“There’s no doubt that there are individuals closely connected to the baseball program who are upset,” says Mogulof. “And their reaction may indeed be influencing their philanthropic choices. But in the context of a campus that receives in the neighborhood of 350 to 400 million dollars in contributions, we haven’t seen a serious diminution in philanthropy.”

Mogulof acknowledges that Nickle was an important player in the fund-raising effort and says the university wants to work with him. He cautions, however, that for any additional effort to be successful, it would still have to meet the criteria set out by the chancellor —pledged donations that will sustain the program for at least seven years.

For his part, Nickle—who was a non-scholarship player for Cal in the mid-’90s and had 20 relief appearances for the Phillies and Padres between 2000 and 2002—is straddling the line between confrontation and co-operation. “We’re not interested in fighting the university,” he says. “But we will fight for the university.”

(And as for Cal’s opening day against visiting Utah? After rain-outs Friday and Saturday, the 17th-ranked Golden Bears swept a double-header today. They also received a steady flow of contributions at a “Save Cal Baseball” table outside the gate.)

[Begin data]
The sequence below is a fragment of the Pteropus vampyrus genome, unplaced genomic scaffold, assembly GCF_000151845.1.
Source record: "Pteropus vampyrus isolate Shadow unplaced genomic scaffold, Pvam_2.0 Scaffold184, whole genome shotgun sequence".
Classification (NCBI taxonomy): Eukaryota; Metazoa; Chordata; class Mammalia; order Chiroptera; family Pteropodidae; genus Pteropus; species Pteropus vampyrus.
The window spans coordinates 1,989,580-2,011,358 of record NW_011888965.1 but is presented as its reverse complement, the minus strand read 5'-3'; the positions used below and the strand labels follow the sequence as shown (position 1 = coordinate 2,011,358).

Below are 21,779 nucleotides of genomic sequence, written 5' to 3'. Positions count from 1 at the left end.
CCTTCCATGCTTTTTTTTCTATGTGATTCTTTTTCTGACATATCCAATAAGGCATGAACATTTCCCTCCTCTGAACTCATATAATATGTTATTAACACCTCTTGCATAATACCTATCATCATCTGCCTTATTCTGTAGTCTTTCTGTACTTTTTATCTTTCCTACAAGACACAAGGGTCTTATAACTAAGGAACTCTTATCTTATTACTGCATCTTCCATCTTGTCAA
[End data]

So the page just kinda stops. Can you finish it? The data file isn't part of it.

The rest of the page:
KQED News Editor Dan Brekke contributed to this report.

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Category: Berkeley, Education, Sports

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  • Steve

    Yeary, Birgeneau, Barbour and Moguloff use whatever estimate suits their purpose at the moment. At the time of the Chancellor’s September press conference, cutting the five teams allegedly would save 4 million dollars per year. Then, we learned that 100 million would be necessary to endow all five teams. This is where the 25 million dollar figure derived from; a down payment on the total endowment required. Later this was lowered to 80 million. There was never any talk of funding each team separately for 7-10 years prior to the day it was announced Baseball and Men’s Gymnastics would not be reinstated. On that day, Yeary made statements that Baseball and Men’s Gymnastics cost anywhere from 1.25 to 1.5 million dollars a year and that Rugby, Women’s Gymnastics and Women’s Lacrosse cost anywhere from 800 thousand to 1.14 million per year – a combined cost for all five teams of between 2.05 million and 2.64 million per year. Then, on Feb 12, Sandy Barbour stated the basis of the 80 million endowment on KGO radio. 80 million at a 5% return is 4 million per year. We now know that the 4 million figure is between 155% and 195% of the cost of all five teams stated by Yeary. Based on Yeary’s cost estimates and Barbour’s 5% return, the endowment would not require 80 million but rather between 40 million and 52 million. The amount raised was between one third and one quarter of the total needed to endow all five teams. This is essentially the original condition which was to raise 25% of the estimated 100 million to endow all five teams. The new condition of 7-10 years raised for each team separately came about on the day of the announcement that Baseball and Men’s Gymnastics were not being reinstated. Using Yeary’s estimate of 12-13 million raised and a cost of 2.05 million to 2.64 million to fund all five teams; it is apparent that amount would have sustained all five teams between 4.5 years(12/2.64) and 6.34 years(13/2.05).